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Assembly rejects McAuliffe’s drone recommendations

April 16, 2015

By: Cameron Vigliano, Ashley Jordan, Stefani Zenteno
The General Assembly has rejected Gov. Terry McAuliffe’s recommendation to give police a freer rein in using unmanned aircraft.

Both the House and Senate rejected changes that the Democratic governor proposed to legislation regarding when law enforcement agencies must get a warrant to use a drone. McAuliffe’s amendments drew opposition from members of both parties.

SB 1301, introduced by Sen. Donald McEachin, D-Richmond, and HB 2125, sponsored by Del. Ben Cline, R-Rockbridge, originally said that government agencies would need a search warrant to use drones for “law enforcement” activities.

But McAuliffe changed “law enforcement” to “active criminal investigations.” Some privacy advocates said this could open the door for law enforcement officials to use drones without a warrant for surveillance and other purposes outside of active investigations.

The House voted 28-69 to reject McAuliffe’s amendments of HB 2125, and the Senate voted 12-27 against the governor’s recommendations of SB 1301.

The votes occurred Wednesday as Virginia lawmakers gathered for a one-day marathon session to consider McAuliffe’s vetoes and recommendations of legislation passed during the General Assembly’s 2015 session.

Many of McAuliffe’s amendments were meant to fix technical errors; they passed without debate. But bills involving personal privacy and new technology generated a lot of discussion in the House and Senate.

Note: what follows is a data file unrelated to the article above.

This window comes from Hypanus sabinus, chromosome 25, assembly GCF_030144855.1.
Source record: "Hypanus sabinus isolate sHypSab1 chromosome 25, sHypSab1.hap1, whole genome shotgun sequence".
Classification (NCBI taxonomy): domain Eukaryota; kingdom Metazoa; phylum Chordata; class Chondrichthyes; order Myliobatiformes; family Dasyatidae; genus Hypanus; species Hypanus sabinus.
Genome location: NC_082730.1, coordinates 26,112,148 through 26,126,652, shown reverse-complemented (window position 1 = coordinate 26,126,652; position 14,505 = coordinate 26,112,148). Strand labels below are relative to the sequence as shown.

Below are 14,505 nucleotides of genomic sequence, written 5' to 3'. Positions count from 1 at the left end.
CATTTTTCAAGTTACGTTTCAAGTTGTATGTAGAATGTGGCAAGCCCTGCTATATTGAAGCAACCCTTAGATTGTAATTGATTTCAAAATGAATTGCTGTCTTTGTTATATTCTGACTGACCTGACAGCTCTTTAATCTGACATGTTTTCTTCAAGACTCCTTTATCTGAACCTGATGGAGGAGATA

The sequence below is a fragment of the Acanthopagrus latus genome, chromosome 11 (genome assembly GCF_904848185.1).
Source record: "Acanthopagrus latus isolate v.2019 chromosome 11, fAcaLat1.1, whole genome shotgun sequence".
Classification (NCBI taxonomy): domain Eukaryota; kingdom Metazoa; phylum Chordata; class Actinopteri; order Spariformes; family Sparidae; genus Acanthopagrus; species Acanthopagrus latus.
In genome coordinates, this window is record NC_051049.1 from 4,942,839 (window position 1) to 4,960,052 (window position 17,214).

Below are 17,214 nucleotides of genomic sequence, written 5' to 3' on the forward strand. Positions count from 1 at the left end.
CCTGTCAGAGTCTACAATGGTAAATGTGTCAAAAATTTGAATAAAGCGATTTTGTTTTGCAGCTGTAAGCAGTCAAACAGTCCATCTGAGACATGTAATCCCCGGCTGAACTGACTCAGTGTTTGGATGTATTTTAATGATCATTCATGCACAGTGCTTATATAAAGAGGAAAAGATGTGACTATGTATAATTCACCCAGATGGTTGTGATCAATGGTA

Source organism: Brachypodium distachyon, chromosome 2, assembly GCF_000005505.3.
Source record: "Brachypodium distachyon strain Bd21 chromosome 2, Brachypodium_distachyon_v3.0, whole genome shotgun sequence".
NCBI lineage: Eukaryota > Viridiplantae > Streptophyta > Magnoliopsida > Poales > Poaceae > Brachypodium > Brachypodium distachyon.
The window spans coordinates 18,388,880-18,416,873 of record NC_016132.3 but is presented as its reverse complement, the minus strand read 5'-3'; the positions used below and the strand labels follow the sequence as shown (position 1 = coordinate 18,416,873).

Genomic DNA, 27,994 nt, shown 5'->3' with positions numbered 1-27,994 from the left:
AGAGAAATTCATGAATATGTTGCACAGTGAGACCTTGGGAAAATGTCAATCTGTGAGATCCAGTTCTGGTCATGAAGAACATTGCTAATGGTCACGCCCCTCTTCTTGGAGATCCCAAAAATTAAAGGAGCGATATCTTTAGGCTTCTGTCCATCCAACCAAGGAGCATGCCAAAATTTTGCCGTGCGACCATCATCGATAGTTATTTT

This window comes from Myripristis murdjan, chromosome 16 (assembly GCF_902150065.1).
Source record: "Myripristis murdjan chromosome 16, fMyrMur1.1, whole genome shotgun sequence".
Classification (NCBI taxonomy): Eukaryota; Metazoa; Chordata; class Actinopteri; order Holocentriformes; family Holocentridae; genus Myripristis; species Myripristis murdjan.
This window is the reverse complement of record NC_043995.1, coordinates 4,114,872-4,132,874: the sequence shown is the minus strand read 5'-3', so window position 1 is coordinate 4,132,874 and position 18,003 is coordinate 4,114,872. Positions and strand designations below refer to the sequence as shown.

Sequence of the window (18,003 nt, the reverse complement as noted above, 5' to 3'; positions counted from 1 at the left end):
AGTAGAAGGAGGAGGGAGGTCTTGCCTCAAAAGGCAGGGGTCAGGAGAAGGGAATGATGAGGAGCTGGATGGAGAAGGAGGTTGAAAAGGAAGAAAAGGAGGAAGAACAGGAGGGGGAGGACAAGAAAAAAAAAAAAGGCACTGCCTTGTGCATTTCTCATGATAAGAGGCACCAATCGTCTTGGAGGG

One such bill was HB 1673, proposed by Delegate Richard L. Anderson-R. Among other things, it sought to restrict law enforcement and regulatory agencies from using “any surveillance technology” to collect or maintain personal information without a warrant.

McAuliffe recommended replacing the term “any surveillance technology” and with “license plate readers.” That amendment had delegates reaching across the aisle to express disapproval.

“It’s not often that Dels. Bob Marshall and Betsy Carr advocate on the same side of an issue,” said Carr, a Democrat from Richmond. “However, there are some important nonpartisan principles that both ends of the political spectrum join to come together. Our right of privacy and maintaining a free democracy is one of these places.”

But other delegates like fellow Democrat Vivian E. Watts of Annandale supported the governor’s amendments. Watts said lawmakers should target how law enforcement officials use the data they collect – not whether they can collect it in the first place. The data “could be used for protecting our public safety,” she noted.

The General Assembly should not legislate based on “the suspicion that if the data exist, it will be used for no good,” Watt explained.

Both the House and the Senate upheld some of the governor’s recommendations concerning HB 1673, while defeating others.

To the surprise of many, the General Assembly must reconvene Friday to consider changes McAuliffe made to the ethics reform package that emerged from this year’s legislative session.

As passed, the ethics bill would prohibit legislators and other public officials from accepting a gift worth more than $100. McAuliffe wanted to make this a yearly aggregate cap, so that lawmakers couldn’t take more than $100 in gifts annually from a single donor. However, his amendment was worded as a lifetime aggregate cap of $100.

Legislators hope to hash out the wording on Friday.

During Wednesday’s session, the General Assembly upheld all 17 of McAuliffe’s vetoes. As a result, these bills passed in January and February won’t become law after all:

● SB 724 and HB 1752, which would have prohibited the State Board of Education from adopting any common core standards without approval from the General Assembly.

● SB 948, which sought to prohibit Virginia from sharing records of who holds a concealed weapons permit with certain out-of-state police agencies.

● HB 1628, known as the “Tebow Bill.” It sought to allow home-schooled students to play sports and participate in other extracurricular activities at their local high school.

● SB 1059, which would have placed limitations on how the Office of the Attorney General or the governor hires special counsel.